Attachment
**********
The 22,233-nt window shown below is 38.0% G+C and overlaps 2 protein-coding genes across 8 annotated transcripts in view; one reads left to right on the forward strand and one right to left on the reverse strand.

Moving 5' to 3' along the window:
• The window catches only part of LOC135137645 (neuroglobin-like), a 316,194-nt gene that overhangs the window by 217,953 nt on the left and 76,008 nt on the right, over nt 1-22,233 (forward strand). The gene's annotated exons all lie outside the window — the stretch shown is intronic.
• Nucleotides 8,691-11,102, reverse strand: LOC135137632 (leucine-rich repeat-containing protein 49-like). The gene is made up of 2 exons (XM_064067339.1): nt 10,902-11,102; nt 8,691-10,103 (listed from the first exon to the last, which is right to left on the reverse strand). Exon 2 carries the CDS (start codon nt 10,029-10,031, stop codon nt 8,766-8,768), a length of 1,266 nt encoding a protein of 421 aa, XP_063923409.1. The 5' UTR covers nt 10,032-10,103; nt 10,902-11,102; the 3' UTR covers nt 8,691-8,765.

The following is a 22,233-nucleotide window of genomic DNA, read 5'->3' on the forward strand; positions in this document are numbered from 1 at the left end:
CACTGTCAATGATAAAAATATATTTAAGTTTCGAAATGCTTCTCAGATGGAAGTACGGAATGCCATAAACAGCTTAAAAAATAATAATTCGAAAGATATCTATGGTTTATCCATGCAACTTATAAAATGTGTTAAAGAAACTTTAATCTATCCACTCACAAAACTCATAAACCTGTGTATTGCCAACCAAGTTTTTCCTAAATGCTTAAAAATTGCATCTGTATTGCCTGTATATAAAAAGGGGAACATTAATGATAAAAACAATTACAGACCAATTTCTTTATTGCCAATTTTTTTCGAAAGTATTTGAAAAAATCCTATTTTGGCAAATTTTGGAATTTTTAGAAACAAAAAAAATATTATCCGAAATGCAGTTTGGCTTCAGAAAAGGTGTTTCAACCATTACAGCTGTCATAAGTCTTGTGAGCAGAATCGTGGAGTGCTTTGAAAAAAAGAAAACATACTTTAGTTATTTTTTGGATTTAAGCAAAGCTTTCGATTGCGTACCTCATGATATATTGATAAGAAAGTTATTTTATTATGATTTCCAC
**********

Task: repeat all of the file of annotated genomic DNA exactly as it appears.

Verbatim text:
The 22,233-nt window shown below is 38.0% G+C and overlaps 2 protein-coding genes across 8 annotated transcripts in view; one reads left to right on the forward strand and one right to left on the reverse strand.

Moving 5' to 3' along the window:
• The window catches only part of LOC135137645 (neuroglobin-like), a 316,194-nt gene that overhangs the window by 217,953 nt on the left and 76,008 nt on the right, over nt 1-22,233 (forward strand). The gene's annotated exons all lie outside the window — the stretch shown is intronic.
• Nucleotides 8,691-11,102, reverse strand: LOC135137632 (leucine-rich repeat-containing protein 49-like). The gene is made up of 2 exons (XM_064067339.1): nt 10,902-11,102; nt 8,691-10,103 (listed from the first exon to the last, which is right to left on the reverse strand). Exon 2 carries the CDS (start codon nt 10,029-10,031, stop codon nt 8,766-8,768), a length of 1,266 nt encoding a protein of 421 aa, XP_063923409.1. The 5' UTR covers nt 10,032-10,103; nt 10,902-11,102; the 3' UTR covers nt 8,691-8,765.

The following is a 22,233-nucleotide window of genomic DNA, read 5'->3' on the forward strand; positions in this document are numbered from 1 at the left end:
CACTGTCAATGATAAAAATATATTTAAGTTTCGAAATGCTTCTCAGATGGAAGTACGGAATGCCATAAACAGCTTAAAAAATAATAATTCGAAAGATATCTATGGTTTATCCATGCAACTTATAAAATGTGTTAAAGAAACTTTAATCTATCCACTCACAAAACTCATAAACCTGTGTATTGCCAACCAAGTTTTTCCTAAATGCTTAAAAATTGCATCTGTATTGCCTGTATATAAAAAGGGGAACATTAATGATAAAAACAATTACAGACCAATTTCTTTATTGCCAATTTTTTTCGAAAGTATTTGAAAAAATCCTATTTTGGCAAATTTTGGAATTTTTAGAAACAAAAAAAATATTATCCGAAATGCAGTTTGGCTTCAGAAAAGGTGTTTCAACCATTACAGCTGTCATAAGTCTTGTGAGCAGAATCGTGGAGTGCTTTGAAAAAAAGAAAACATACTTTAGTTATTTTTTGGATTTAAGCAAAGCTTTCGATTGCGTACCTCATGATATATTGATAAGAAAGTTATTTTATTATGATTTCCAC